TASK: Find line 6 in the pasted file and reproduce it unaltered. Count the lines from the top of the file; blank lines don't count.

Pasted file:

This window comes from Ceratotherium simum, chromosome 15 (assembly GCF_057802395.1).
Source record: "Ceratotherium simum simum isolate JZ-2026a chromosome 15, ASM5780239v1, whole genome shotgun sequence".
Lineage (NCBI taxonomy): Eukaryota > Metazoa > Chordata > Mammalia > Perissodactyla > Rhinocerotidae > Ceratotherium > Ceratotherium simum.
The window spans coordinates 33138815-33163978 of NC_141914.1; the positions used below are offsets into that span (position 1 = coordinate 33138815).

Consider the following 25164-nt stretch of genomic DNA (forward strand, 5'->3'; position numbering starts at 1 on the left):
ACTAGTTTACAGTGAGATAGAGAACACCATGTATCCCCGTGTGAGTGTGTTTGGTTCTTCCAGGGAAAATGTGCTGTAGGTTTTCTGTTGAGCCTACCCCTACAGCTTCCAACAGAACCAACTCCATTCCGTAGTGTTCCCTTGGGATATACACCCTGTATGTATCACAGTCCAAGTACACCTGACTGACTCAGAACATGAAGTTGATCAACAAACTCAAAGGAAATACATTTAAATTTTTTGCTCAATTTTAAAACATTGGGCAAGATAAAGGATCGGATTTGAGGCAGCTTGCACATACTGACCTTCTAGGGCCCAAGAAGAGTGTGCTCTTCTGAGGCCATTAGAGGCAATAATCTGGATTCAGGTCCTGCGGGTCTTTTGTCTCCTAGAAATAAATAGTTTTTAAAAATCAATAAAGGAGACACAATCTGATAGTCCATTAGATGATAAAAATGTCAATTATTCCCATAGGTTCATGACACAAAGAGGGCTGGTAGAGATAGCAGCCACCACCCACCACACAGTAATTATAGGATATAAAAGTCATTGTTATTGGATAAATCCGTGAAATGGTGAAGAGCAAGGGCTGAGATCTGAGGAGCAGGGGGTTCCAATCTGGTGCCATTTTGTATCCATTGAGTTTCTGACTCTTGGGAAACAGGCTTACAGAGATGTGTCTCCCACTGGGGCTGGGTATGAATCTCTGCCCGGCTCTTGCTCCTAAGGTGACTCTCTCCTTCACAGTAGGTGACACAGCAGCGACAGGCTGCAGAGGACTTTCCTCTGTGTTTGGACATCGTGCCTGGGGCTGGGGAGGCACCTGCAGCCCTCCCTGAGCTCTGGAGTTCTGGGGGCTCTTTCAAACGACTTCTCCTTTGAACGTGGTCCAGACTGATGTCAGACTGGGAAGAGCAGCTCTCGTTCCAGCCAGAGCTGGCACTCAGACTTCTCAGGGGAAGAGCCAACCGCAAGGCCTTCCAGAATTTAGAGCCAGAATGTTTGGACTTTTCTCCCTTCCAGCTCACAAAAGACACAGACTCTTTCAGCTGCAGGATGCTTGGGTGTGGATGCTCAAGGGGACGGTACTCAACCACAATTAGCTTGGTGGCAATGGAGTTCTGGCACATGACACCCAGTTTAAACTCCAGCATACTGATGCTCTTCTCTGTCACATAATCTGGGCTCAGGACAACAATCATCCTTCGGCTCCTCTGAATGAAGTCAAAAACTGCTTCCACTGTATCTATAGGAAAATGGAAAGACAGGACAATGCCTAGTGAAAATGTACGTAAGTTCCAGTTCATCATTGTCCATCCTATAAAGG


ACTAGTTTACAGTGAGATAGAGAACACCATGTATCCCCGTGTGAGTGTGTTTGGTTCTTCCAGGGAAAATGTGCTGTAGGTTTTCTGTTGAGCCTACCCCTACAGCTTCCAACAGAACCAACTCCATTCCGTAGTGTTCCCTTGGGATATACACCCTGTATGTATCACAGTCCAAGTACACCTGACTGACTCAGAACATGAAGTTGATCAACAAACTCAAAGGAAATACATTTAAATTTTTTGCTCAATTTTAAAACATTGGGCAAGATAAAGGATCGGATTTGAGGCAGCTTGCACATACTGACCTTCTAGGGCCCAAGAAGAGTGTGCTCTTCTGAGGCCATTAGAGGCAATAATCTGGATTCAGGTCCTGCGGGTCTTTTGTCTCCTAGAAATAAATAGTTTTTAAAAATCAATAAAGGAGACACAATCTGATAGTCCATTAGATGATAAAAATGTCAATTATTCCCATAGGTTCATGACACAAAGAGGGCTGGTAGAGATAGCAGCCACCACCCACCACACAGTAATTATAGGATATAAAAGTCATTGTTATTGGATAAATCCGTGAAATGGTGAAGAGCAAGGGCTGAGATCTGAGGAGCAGGGGGTTCCAATCTGGTGCCATTTTGTATCCATTGAGTTTCTGACTCTTGGGAAACAGGCTTACAGAGATGTGTCTCCCACTGGGGCTGGGTATGAATCTCTGCCCGGCTCTTGCTCCTAAGGTGACTCTCTCCTTCACAGTAGGTGACACAGCAGCGACAGGCTGCAGAGGACTTTCCTCTGTGTTTGGACATCGTGCCTGGGGCTGGGGAGGCACCTGCAGCCCTCCCTGAGCTCTGGAGTTCTGGGGGCTCTTTCAAACGACTTCTCCTTTGAACGTGGTCCAGACTGATGTCAGACTGGGAAGAGCAGCTCTCGTTCCAGCCAGAGCTGGCACTCAGACTTCTCAGGGGAAGAGCCAACCGCAAGGCCTTCCAGAATTTAGAGCCAGAATGTTTGGACTTTTCTCCCTTCCAGCTCACAAAAGACACAGACTCTTTCAGCTGCAGGATGCTTGGGTGTGGATGCTCAAGGGGACGGTACTCAACCACAATTAGCTTGGTGGCAATGGAGTTCTGGCACATGACACCCAGTTTAAACTCCAGCATACTGATGCTCTTCTCTGTCACATAATCTGGGCTCAGGACAACAATCATCCTTCGGCTCCTCTGAATGAAGTCAAAAACTGCTTCCACTGTATCTATAGGAAAATGGAAAGACAGGACAATGCCTAGTGAAAATGTACGTAAGTTCCAGTTCATCATTGTCCATCCTATAAAGG